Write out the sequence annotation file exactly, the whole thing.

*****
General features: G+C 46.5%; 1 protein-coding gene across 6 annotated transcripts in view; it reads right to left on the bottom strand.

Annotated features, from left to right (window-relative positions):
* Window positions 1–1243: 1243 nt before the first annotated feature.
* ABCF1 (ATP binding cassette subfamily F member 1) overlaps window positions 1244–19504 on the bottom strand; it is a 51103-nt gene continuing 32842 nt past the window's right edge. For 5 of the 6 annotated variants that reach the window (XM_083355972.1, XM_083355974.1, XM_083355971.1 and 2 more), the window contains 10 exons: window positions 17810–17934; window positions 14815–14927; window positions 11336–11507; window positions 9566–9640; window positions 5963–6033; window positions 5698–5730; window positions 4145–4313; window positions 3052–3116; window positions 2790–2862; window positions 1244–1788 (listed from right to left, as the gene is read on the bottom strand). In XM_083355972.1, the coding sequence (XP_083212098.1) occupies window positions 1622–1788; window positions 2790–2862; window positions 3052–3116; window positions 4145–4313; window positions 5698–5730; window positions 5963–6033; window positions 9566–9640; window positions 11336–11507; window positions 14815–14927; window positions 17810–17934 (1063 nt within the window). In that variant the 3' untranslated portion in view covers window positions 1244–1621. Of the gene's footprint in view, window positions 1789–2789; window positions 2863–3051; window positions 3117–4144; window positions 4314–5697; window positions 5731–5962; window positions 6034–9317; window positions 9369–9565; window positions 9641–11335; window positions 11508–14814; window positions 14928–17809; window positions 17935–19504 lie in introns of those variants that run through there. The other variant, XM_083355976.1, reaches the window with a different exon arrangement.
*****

General features: G+C 46.5%; 1 protein-coding gene across 6 annotated transcripts in view; it reads right to left on the bottom strand.

Annotated features, from left to right (window-relative positions):
* Window positions 1–1243: 1243 nt before the first annotated feature.
* ABCF1 (ATP binding cassette subfamily F member 1) overlaps window positions 1244–19504 on the bottom strand; it is a 51103-nt gene continuing 32842 nt past the window's right edge. For 5 of the 6 annotated variants that reach the window (XM_083355972.1, XM_083355974.1, XM_083355971.1 and 2 more), the window contains 10 exons: window positions 17810–17934; window positions 14815–14927; window positions 11336–11507; window positions 9566–9640; window positions 5963–6033; window positions 5698–5730; window positions 4145–4313; window positions 3052–3116; window positions 2790–2862; window positions 1244–1788 (listed from right to left, as the gene is read on the bottom strand). In XM_083355972.1, the coding sequence (XP_083212098.1) occupies window positions 1622–1788; window positions 2790–2862; window positions 3052–3116; window positions 4145–4313; window positions 5698–5730; window positions 5963–6033; window positions 9566–9640; window positions 11336–11507; window positions 14815–14927; window positions 17810–17934 (1063 nt within the window). In that variant the 3' untranslated portion in view covers window positions 1244–1621. Of the gene's footprint in view, window positions 1789–2789; window positions 2863–3051; window positions 3117–4144; window positions 4314–5697; window positions 5731–5962; window positions 6034–9317; window positions 9369–9565; window positions 9641–11335; window positions 11508–14814; window positions 14928–17809; window positions 17935–19504 lie in introns of those variants that run through there. The other variant, XM_083355976.1, reaches the window with a different exon arrangement.